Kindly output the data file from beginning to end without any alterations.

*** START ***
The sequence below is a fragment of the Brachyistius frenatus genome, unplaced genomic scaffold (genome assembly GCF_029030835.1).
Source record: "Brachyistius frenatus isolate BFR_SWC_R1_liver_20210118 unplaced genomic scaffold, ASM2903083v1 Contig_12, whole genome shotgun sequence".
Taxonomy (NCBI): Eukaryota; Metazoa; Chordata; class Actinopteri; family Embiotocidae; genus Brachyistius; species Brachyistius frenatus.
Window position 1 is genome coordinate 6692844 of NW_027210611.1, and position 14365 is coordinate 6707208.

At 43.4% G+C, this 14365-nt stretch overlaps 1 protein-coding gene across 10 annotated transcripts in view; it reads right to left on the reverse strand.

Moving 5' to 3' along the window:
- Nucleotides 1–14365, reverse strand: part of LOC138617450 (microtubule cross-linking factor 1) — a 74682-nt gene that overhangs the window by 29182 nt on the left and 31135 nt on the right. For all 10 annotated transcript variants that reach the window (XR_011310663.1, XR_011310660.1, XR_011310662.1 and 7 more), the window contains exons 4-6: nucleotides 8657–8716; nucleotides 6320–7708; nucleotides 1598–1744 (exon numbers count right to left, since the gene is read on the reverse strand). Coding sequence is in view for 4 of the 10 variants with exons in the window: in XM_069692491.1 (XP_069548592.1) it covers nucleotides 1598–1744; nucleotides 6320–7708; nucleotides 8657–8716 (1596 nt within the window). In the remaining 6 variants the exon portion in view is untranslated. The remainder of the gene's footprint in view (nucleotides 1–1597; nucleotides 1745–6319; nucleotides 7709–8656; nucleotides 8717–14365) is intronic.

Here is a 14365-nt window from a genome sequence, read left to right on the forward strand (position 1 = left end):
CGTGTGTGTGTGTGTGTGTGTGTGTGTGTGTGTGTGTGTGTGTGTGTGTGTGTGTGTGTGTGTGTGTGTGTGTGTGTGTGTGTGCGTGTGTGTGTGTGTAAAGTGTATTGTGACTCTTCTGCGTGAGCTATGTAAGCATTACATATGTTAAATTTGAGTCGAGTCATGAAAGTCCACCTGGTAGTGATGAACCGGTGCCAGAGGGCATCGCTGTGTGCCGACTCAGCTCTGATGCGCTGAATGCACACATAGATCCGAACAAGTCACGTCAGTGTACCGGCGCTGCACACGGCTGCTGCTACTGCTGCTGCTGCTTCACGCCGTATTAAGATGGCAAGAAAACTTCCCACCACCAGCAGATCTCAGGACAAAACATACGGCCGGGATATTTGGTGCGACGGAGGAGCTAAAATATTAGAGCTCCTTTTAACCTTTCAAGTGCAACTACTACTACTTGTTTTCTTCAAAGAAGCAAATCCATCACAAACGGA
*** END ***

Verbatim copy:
The sequence below is a fragment of the Brachyistius frenatus genome, unplaced genomic scaffold (genome assembly GCF_029030835.1).
Source record: "Brachyistius frenatus isolate BFR_SWC_R1_liver_20210118 unplaced genomic scaffold, ASM2903083v1 Contig_12, whole genome shotgun sequence".
Taxonomy (NCBI): Eukaryota; Metazoa; Chordata; class Actinopteri; family Embiotocidae; genus Brachyistius; species Brachyistius frenatus.
Window position 1 is genome coordinate 6692844 of NW_027210611.1, and position 14365 is coordinate 6707208.

At 43.4% G+C, this 14365-nt stretch overlaps 1 protein-coding gene across 10 annotated transcripts in view; it reads right to left on the reverse strand.

Moving 5' to 3' along the window:
- Nucleotides 1–14365, reverse strand: part of LOC138617450 (microtubule cross-linking factor 1) — a 74682-nt gene that overhangs the window by 29182 nt on the left and 31135 nt on the right. For all 10 annotated transcript variants that reach the window (XR_011310663.1, XR_011310660.1, XR_011310662.1 and 7 more), the window contains exons 4-6: nucleotides 8657–8716; nucleotides 6320–7708; nucleotides 1598–1744 (exon numbers count right to left, since the gene is read on the reverse strand). Coding sequence is in view for 4 of the 10 variants with exons in the window: in XM_069692491.1 (XP_069548592.1) it covers nucleotides 1598–1744; nucleotides 6320–7708; nucleotides 8657–8716 (1596 nt within the window). In the remaining 6 variants the exon portion in view is untranslated. The remainder of the gene's footprint in view (nucleotides 1–1597; nucleotides 1745–6319; nucleotides 7709–8656; nucleotides 8717–14365) is intronic.

Here is a 14365-nt window from a genome sequence, read left to right on the forward strand (position 1 = left end):
CGTGTGTGTGTGTGTGTGTGTGTGTGTGTGTGTGTGTGTGTGTGTGTGTGTGTGTGTGTGTGTGTGTGTGTGTGTGTGTGTGTGCGTGTGTGTGTGTGTAAAGTGTATTGTGACTCTTCTGCGTGAGCTATGTAAGCATTACATATGTTAAATTTGAGTCGAGTCATGAAAGTCCACCTGGTAGTGATGAACCGGTGCCAGAGGGCATCGCTGTGTGCCGACTCAGCTCTGATGCGCTGAATGCACACATAGATCCGAACAAGTCACGTCAGTGTACCGGCGCTGCACACGGCTGCTGCTACTGCTGCTGCTGCTTCACGCCGTATTAAGATGGCAAGAAAACTTCCCACCACCAGCAGATCTCAGGACAAAACATACGGCCGGGATATTTGGTGCGACGGAGGAGCTAAAATATTAGAGCTCCTTTTAACCTTTCAAGTGCAACTACTACTACTTGTTTTCTTCAAAGAAGCAAATCCATCACAAACGGA